In incremental reading, you always need to quickly recover the context of a question or a piece of text. The easiest way to recover context quickly is via references. In earlier versions of SuperMemo, you would choose a piece of text, e.g. the title of an article, and mark it as reference (e.g. as title reference). This reference would propagate from element to element as you produced extracts and cloze deletions. With all children elements produced from a given text marked with references, you would never need to worry about losing the context of the question.
cannot be answered without the context. However, the following question is already easier to understand:
To speed up learning, in the Incremental reading process, the above question should naturally be replaced with:
In SuperMemo 2008, the procedure of generating references is nearly identical. However, references are not stored in HTML files that hold your articles but in a reference registry (i.e. in a separate database). The reference registry does not hold the text of references either. All reference texts are held in the text registry and are available for global text searches. In earlier versions of SuperMemo, each text would keep its own copy of references. In SuperMemo 2008, elements keep only pointers to reference registry, which in turn keeps pointers to individual text fields in the text registry. As a result, many elements can hold the same reference, and many references can hold the same text. This results in a significant saving in space in your collection. More importantly, you can update the reference in a single element and see the change show in all elements using the same reference. This way, you do not need to waste time on search&replace to correct a single misspelling or reference inaccuracy that propagated to many elements.
Important! Do not add your own non-reference texts below the horizontal bar marking the reference area. All reference field area is owned by SuperMemo. Any modifications to that area will be treated as changes to reference fields. Changes that do not conform with reference field formatting will be discarded without warning.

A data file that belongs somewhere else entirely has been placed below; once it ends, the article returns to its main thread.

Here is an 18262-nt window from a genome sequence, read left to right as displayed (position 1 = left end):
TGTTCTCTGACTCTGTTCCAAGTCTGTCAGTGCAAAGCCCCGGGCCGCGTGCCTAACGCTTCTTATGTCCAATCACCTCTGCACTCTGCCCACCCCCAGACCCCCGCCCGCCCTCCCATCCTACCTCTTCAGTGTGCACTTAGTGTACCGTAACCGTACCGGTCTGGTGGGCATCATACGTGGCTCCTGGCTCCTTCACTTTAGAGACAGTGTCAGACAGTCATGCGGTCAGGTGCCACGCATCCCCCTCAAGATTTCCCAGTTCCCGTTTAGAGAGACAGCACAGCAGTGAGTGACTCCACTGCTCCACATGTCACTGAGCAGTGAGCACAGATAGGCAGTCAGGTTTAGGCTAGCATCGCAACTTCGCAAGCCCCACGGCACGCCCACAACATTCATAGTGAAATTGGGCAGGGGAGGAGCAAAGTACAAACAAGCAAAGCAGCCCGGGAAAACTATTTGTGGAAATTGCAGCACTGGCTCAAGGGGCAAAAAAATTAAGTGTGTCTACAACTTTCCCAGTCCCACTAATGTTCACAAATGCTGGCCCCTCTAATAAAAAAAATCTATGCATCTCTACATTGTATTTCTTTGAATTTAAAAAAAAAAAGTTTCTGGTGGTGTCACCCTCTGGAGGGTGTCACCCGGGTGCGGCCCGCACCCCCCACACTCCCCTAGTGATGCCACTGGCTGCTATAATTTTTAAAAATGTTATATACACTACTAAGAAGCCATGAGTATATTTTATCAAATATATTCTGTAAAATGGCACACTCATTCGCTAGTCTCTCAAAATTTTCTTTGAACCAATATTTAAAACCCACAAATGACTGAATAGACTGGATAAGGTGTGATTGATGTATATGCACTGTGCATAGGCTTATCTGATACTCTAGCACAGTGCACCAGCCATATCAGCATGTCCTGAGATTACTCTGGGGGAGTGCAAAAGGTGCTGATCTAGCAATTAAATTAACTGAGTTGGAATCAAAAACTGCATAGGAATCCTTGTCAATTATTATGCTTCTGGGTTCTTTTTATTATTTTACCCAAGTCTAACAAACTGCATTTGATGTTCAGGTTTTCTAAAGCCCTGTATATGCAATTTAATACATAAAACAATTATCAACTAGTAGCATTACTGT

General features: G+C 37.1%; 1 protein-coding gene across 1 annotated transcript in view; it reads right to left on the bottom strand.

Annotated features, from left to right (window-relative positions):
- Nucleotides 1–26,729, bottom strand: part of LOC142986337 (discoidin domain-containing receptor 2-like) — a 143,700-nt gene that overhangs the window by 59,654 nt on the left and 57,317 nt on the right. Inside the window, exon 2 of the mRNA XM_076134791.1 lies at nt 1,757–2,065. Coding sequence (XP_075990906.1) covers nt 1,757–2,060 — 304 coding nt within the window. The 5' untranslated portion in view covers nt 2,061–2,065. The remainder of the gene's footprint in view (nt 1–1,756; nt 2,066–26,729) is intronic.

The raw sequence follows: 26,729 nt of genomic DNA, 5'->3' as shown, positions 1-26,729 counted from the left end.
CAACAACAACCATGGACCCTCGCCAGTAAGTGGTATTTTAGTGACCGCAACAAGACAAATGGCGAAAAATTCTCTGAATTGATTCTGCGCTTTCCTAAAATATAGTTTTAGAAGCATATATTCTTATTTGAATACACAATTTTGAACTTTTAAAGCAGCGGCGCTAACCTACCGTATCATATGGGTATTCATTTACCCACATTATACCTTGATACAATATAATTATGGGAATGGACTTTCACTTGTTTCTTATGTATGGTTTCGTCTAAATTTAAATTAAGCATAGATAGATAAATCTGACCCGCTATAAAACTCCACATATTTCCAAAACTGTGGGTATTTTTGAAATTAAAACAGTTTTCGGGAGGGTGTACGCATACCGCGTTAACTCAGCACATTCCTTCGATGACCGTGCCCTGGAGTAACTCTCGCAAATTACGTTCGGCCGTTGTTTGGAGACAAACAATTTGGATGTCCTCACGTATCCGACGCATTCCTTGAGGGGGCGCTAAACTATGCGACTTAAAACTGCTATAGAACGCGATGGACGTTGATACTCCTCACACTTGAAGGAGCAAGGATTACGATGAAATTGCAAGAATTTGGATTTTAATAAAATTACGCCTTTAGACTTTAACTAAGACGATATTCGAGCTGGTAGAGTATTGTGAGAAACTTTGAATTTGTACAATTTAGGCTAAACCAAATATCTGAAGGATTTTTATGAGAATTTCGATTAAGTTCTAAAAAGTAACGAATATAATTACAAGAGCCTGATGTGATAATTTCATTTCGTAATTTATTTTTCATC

In the picture above, an extract from an article on sleep and dreaming is presented. Blue marks an extract produced from the presented text. Yellow marks the search string (i.e. GABAergic REM-on neurons) that was used in Search : Find elements (Ctrl+F) to find all the elements (including this one) containing the string. Pink marks the reference area (consisting of the Title, Author, Date, and Source fields), which will propagate to all children elements (extracts and clozes) generated from this element.
My topics with old-style references get automatically converted and new-style references are generated. However, sometimes that process is incomplete. Some of my reference fields enter the registry, while others remain in the body of the topic.
The body of the topic is scanned for old-style references only if references are empty. Once there is a reference in the reference registry, only changes to the reference portion of the topic are detected. If you want all your old reference fields to be re-considered again, copy them to the reference part of the article (anywhere inside the pinky area under the horizontal bar). They will be scanned, deleted, converted and reformatted as a new reference.
My topics with old-style references get automatically converted and new-style references are generated. However, sometimes this does not happen at all.
For old references to be recognized, they have to be enclosed in <SuperMemoReference> tag. Those tags were not used in older SuperMemos. Those very old references will not be automatically removed; however, they should always generate the correct reference fields for the reference registry.